(published in the Telegraph 27 Mar 2012)
In her fiction, Virginia Woolf transformed Soho into a menacing urban space filled with “fierce” light and “raw” voices, even as she privately commended herself for driving a good bargain on some silk stockings “(flawed slightly)” at Soho’s Berwick Street market.
Soho, a mere 130 acres, with no more than 24,000 residents in the 20th century, is bounded on two sides by the commercial leisure regions of Shaftesbury Avenue and Leicester Square, on the other two by the shopping meccas of Oxford Street and Regent Street. For most of the 19th century it was a ‘“dark, industrial back region that serviced the spectacular front stage of the West End pleasure zone”. In Nights Out, Judith Walkowitz, professor of modern European cultural and social history at Johns Hopkins, explores how, between 1890 and 1939, the industries that thrived on dance, music, food, fashion – and commercial sex – transformed this artisan’s hinterland into a tourist mecca.
At the end of the 19th century the great new thoroughfares of Charing Cross Road and Shaftesbury Avenue created a twilight zone where the rules didn’t quite apply, an area where to be “foreign” was the norm – only about 4 per cent of Londoners were foreign-born in 1900, whereas a single parish in Soho had nearly 40 per cent foreign-born residents. Yet there was continuity, too: furniture manufacturers in Wardour Street inhabited the same shops that once housed their Regency forebears. Soho thus became both foreign and English, old-fashioned and modern, safe and dangerous.
Virginia Woolf had been in her mid-twenties when an anarchist named Bourdin blew himself up while transporting a bomb to the Greenwich Observatory (Walkowitz, in a very rare slip that indicates she is not a Londoner, calls it the Greenwich conservatory). He soon became renowned as a resident of Soho’s “muddy, inhospitable accumulation of bricks, slates, and stones” – this from Joseph Conrad’s The Secret Agent, which fictionalised Bourdin and spread Soho’s anarchist fame across the world.
Much of Soho was superficially more benign. As Shaftesbury Avenue’s theatres brought audiences out at night, Soho’s “little places” to eat became famous – what one commentator called “London’s escape from English cooking”. Walkowitz contrasts two Italian caterers to great effect, both of them impoverished immigrants from northern Italy. Peppino Leoni opened Quo Vadis on Dean Street in 1940; his politics were proudly fascist, and he was interned during the Second World War. Emidio Recchioni meanwhile pioneered the import of Italian delicacies while using his King Bomba grocery as political cover: imprisoned for his radical views in Italy, from Britain he funded several assassination attempts on Mussolini.
With the war, Free French officers set up unofficial headquarters at the York Minster pub on Dean Street, then informally (now formally) known as the French House; Polish officers, American servicemen and more followed. Meanwhile, British-born Italians were obliged to erect signs like the one Bertorelli had on his eponymous restaurant: “The proprietors are British and have sons serving in the British Army”.
Other trades blossomed in this mêlée. Soho tailors had long been pieceworkers for fashionable West End and Oxford Street shops. By the 1890s, the Berwick Street market was a vibrant retail space: an extension to Oxford Street and also its opposite, with its shopping “area” indistinguishable from the street.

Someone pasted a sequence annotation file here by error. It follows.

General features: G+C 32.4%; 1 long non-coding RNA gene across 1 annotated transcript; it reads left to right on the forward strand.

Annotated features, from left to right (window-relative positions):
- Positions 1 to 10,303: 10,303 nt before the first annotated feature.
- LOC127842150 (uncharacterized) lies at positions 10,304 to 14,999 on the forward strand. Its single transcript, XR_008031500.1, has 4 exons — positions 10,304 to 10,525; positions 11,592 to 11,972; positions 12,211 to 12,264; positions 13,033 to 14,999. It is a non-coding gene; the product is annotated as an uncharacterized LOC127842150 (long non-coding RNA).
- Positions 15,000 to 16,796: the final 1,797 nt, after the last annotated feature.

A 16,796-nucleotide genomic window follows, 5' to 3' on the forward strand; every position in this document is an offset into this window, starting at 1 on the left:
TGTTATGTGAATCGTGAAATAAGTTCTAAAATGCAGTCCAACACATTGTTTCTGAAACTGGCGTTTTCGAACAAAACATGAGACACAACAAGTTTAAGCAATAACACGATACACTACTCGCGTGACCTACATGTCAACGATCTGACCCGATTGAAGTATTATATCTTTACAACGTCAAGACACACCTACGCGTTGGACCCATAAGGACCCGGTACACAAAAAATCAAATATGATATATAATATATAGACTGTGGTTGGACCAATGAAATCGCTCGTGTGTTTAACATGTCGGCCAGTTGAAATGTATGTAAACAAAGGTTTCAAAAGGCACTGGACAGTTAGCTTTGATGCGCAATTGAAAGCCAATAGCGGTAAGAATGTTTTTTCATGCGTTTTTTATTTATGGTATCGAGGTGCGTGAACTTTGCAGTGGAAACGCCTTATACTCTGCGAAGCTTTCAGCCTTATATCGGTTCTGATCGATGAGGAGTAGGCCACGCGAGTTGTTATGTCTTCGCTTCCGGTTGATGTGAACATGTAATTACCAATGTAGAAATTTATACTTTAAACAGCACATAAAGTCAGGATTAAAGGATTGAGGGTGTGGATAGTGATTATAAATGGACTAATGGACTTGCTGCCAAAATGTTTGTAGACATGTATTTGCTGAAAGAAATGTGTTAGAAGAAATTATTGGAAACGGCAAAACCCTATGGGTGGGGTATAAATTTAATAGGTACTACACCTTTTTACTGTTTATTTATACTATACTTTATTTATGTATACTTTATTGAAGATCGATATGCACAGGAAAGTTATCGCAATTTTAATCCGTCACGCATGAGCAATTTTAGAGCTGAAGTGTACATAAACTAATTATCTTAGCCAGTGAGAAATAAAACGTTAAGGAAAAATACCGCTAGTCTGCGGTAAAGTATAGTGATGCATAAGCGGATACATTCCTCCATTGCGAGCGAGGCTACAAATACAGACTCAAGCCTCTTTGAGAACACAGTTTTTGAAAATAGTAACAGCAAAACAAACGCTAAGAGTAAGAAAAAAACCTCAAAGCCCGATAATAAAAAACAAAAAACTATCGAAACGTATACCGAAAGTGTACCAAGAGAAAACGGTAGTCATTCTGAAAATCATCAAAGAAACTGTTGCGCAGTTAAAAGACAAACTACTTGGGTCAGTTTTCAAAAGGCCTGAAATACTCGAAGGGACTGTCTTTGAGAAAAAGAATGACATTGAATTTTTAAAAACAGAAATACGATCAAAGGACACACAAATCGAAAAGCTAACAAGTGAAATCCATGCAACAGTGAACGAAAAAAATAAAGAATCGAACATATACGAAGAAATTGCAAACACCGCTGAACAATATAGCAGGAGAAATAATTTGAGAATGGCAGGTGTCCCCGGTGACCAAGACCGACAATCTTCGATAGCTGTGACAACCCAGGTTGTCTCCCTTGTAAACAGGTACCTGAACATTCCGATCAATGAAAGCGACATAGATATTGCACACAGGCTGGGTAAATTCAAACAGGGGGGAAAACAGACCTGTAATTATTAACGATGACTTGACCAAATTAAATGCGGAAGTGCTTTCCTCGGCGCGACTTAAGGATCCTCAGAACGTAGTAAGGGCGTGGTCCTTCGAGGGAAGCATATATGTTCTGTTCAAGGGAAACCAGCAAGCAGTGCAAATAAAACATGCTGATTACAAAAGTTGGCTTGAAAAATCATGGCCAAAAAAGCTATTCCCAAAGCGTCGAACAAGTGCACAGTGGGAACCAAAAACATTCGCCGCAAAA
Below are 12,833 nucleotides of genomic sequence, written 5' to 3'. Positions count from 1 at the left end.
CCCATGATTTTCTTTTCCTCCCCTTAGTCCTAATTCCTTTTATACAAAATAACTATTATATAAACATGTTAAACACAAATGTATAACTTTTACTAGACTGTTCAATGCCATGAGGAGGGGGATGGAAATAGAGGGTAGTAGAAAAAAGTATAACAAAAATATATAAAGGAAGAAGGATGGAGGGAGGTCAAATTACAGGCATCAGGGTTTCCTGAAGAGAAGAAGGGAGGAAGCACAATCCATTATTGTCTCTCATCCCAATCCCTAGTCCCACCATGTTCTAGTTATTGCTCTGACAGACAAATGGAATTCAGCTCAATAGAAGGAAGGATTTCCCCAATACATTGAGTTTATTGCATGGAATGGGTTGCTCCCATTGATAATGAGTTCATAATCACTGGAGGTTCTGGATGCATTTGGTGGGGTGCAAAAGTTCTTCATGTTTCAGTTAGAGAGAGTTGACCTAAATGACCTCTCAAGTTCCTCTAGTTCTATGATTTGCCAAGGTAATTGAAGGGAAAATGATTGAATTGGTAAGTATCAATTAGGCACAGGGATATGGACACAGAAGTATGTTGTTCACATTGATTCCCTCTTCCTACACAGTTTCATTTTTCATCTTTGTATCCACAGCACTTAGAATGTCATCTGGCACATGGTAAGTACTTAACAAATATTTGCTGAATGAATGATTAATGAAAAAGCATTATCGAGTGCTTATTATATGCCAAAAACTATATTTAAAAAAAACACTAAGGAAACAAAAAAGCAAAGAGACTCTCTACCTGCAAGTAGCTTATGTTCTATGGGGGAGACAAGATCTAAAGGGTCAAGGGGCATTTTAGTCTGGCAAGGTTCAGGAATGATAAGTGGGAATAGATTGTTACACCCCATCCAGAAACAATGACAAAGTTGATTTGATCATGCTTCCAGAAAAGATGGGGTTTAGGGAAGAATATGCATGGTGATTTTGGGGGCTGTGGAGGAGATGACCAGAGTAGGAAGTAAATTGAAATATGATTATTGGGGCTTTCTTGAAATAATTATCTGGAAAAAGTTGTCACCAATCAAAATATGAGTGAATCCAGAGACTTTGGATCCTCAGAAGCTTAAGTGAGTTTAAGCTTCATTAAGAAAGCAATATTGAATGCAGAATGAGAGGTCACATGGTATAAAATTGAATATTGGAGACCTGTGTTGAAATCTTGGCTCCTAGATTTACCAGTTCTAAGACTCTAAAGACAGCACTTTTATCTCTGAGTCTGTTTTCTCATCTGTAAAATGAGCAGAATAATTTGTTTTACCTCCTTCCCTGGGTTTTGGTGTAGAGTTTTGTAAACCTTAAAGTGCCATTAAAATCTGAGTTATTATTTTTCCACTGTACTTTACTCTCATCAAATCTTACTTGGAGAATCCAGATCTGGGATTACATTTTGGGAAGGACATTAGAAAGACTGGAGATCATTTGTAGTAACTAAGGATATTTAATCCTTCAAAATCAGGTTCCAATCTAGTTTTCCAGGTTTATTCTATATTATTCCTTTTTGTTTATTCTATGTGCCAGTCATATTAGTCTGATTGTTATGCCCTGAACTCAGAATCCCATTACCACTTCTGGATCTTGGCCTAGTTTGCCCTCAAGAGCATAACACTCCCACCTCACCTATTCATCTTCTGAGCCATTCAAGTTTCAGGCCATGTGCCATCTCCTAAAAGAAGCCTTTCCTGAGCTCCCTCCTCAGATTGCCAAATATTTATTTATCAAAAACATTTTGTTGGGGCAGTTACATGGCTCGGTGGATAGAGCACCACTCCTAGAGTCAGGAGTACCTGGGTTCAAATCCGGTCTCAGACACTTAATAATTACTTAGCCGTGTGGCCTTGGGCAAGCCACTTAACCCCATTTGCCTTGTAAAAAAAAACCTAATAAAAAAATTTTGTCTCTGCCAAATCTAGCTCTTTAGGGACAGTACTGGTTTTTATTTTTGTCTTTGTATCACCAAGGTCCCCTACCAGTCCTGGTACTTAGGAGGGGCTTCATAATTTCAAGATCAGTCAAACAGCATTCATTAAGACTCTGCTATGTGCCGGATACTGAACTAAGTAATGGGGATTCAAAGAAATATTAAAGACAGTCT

As well as leading the textile trade, the Jews of Soho livened up its more respectable nightlife, which for them centred on the dancehalls and Lyons’ Corner Houses. The Astoria opened in a basement in 1927, and just as foreign food was modified to suit English palates, so daring American and South American dances were anglicised and tamed. Lyons’ specialised in mega-catering: the three Soho Corner Houses seated 9,000 people, and saw up to 15 sittings a day: 135,000 hungry customers, coming to eat, talk, look. And even to cruise: several of the Soho Corner Houses had areas informally allocated to gay customers, with friendly “Nippies” keeping tables for regulars. Other aspects of Soho nightlife were less salubrious, with nightclubs and drinking clubs surviving thanks to illicit, or semi-licit, complicity with the local police.
In the Thirties, as crackdowns on police corruption saw many nightclubs close, Soho seemed ripe for redevelopment, and campaigners feared that the district would become nothing more than a giant car park, “London’s garage”. Thanks to the efforts of the Soho Society and others, that did not come to pass, but the creeping pornification of Soho, which replaced so many other industries, remains only briefly mentioned by the author.
She has, however, a wonderful eye for the telling detail. Soho, she notes, appeared dark and mysterious because, in truth, it was: until the Thirties, the surrounding West End street lights had three times the wattage of Soho’s, making shop and restaurant windows gleam enticingly in the gloom. She also has the ability to conjure a world in a pithy phrase: Romano’s in the Strand was a “clean-shirted Victorian bohemia”. All the more pity, therefore, that much of the book is written in Higher Crit-Speak: “female performers at the Empire publicised iconoclastic bodily idioms that troubled corporeal norms of nation, gender, sexuality and class”.
Walkowitz is famed as the author of City of Dreadful Delight, one of the classic books on 19th-century London nightlife, from child prostitution to Jack the Ripper. Now, in Nights Out, she has produced an engrossing exploration of how a district that was not quite anywhere became a synonym for the multicultural city that is London today.
Nights Out: Life in Cosmopolitan London
Judith R Walkowitz
Yale University Press, £25, 428pp